Dance Book Club Anyone?

Recently I discovered that my university’s library has a small collection of dance-related books. I first went searching for them when I wanted to read Conditioning for Dance. Unfortunately, at the time, despite the library listing the book as being there, I couldn’t find it. I did however find Conditioning for Dancers. I haven’t read much of it (I’ve got some serious course reading to do now that my last semester of college has started and I’m enrolled in a Popular Fiction course–hello a novel a week). It looks really useful though, and it has some useful stretching techniques I’ve spotted as I flipped through the book. I also grabbed Dance Analysis: Theory and Practice, since I figured it might provide some helpful insight for writing critiques of dance performances.

When I read this article over at 4Dancers about The Pointe Book, I had to check to see if it was at my library. The books contains almost everything you’d want to know about pointe shoes, from their history, how to get fitted for pointe shoes, how to sew ribbons and elastic and care for them, how to teach pointe, information about pointe related injuries and treatment, and perhaps one of my favorite features of the book, sample pointe classes ranging from the first day pointe class from the American School of Ballet to adult pointe level

Cover of "The Pointe Book"

classes.

I also picked up Ballet 101, a complete guide to learning and loving ballet (which I haven’t read any of) because my knowledge of actual ballets is kind of lacking. I want to pick up a copy of The Ballet Companion as well; it looks like it could be a good resource.

Have you read any dance books? Which ones would you recommend?

Floor Barre (and why can’t I take ballet in a swimming pool?)

dance-academy-heatwave-cart-c19In a post on my old blog (around the time I first injured my ankle/leg), I posted about how I wished I could do ballet in a pool. I’ve always really enjoyed swimming (I was a lifeguard full-time for four summers and part-time for two summers). I first got the idea from an episode of Dance Academy entitled Heatwave where the academy holds their barre class in the pool because it’s too hot and the air conditioning in the studio is broken.

While I have messed around with barre exercises a little in the pool, I don’t really have a place where I can put this into practice as my school only has lap swimming at odd times. So I’ve been looking into floor barre, or doing exercises normally done at the barre while sitting or lying on the floor, as an alternative.

This Dance Advantage article entitled “How Low Can You Go?”  lists several benefits of floor barre, including it being good for injuries, developing strength, and helping to improve with movement execution (including realizing what you might be doing wrong with bad habits).

While there are no floor barre classes in Philadelphia (that I could find) you can find a list of instructors of the method developed by Zena Rommet here. Another book I’ll be looking into checking out at the library is Maria Fay’s Floor Barre.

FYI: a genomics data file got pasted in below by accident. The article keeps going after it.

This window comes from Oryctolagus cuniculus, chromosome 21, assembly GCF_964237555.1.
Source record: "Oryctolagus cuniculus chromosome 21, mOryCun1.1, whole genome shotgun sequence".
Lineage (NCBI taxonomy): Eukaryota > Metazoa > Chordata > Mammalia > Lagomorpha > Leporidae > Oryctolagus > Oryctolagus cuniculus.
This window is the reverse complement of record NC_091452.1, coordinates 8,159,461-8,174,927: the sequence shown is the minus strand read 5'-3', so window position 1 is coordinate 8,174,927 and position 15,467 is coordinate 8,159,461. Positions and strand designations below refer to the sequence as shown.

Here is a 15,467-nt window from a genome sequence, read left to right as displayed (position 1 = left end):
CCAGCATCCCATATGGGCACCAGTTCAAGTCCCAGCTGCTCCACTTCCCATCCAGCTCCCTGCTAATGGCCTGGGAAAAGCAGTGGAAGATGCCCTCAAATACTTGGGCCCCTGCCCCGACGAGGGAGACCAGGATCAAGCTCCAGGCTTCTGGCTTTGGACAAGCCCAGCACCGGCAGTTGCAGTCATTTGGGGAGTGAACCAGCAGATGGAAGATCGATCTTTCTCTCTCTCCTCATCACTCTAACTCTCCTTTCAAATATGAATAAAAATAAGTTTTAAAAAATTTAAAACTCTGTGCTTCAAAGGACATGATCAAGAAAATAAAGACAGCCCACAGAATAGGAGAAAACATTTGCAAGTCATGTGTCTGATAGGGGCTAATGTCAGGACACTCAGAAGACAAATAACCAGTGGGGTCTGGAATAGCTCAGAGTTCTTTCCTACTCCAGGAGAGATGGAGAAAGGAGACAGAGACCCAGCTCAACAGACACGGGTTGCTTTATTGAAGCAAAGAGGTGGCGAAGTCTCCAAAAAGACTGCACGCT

Would you ever consider doing floor barre or taking a floor barre class?

Beginner Ballet Tips: Exercises for Pointe

Just some quick exercises to strengthen for pointe using a barre while wearing pointe shoes. I’ve been working on some of the exercises we do in class, but I figured I could definitely use something I could work on at home since my pre-pointe classes are only running every other week at this point.

As always, don’t try these exercises without any prior pre- pointe or pointe  experience, and be careful.

How do you practice pre-pointe or pointe safely at home?

Core Activation and Pilates

Curso de Instructor de Pilates

Check out this link for Grown Ups at the Barre about core activation and how important it is for ballet dancers.

I completely agree with the author, there is no substitute for actually attending a Pilates class, but like she says, we’re busy adults and it’s not always possible (not to mention, sometimes crazy expensive, and shelling out for ballet classes every week can be enough of a stress on your bank account).

She links to a video on the Five Principles of Pilates as a great starting point for those who can’t make it to a real class.

Do you do workout DVDs?

Ugly Feet

(Note: This is a repost from my old blog, so some of you may have already read it)

KAITLYN JENKINS, EMMA DUMONT

Dancers (especially ballet dancers, because of dancing en pointe) are known for having rather beat up feet. It’s been brought up on several dancing-focused shows like Breaking Pointe, Dance Academy, and of course, on Bunheads, where the girls enter an Ugly Feet contest for dancers (and win).

Despite that all the major ballerinas having less-than-pretty feet, I didn’t expect this to become a problem for me, since I only take once or two classes a week.

But, ugh, I was wrong. At class on Tuesday, two of my toenails cut into the sides of my toes (I keep my feet well-groomed mind you) and my left big toe’s nail started peeling back again (I slipped once in the pool locker room and OUCH! bent my entire toenail back).

On top of all that, my ankles often get black and blue (because they’re so weak) which results in me taping them like crazy (although the bright pink KTTape I just bought I must say looks pretty cool).

I think I see a pedicure in my future.

Do you have “Ugly Feet” because of dancing? What do you do to make your feet pretty again?

If you haven’t already, don’t forget to leave a comment on this post to help me enter in a DanceAdvantage contest: Top Dance Blog Contest 2013: Recreational Dancer

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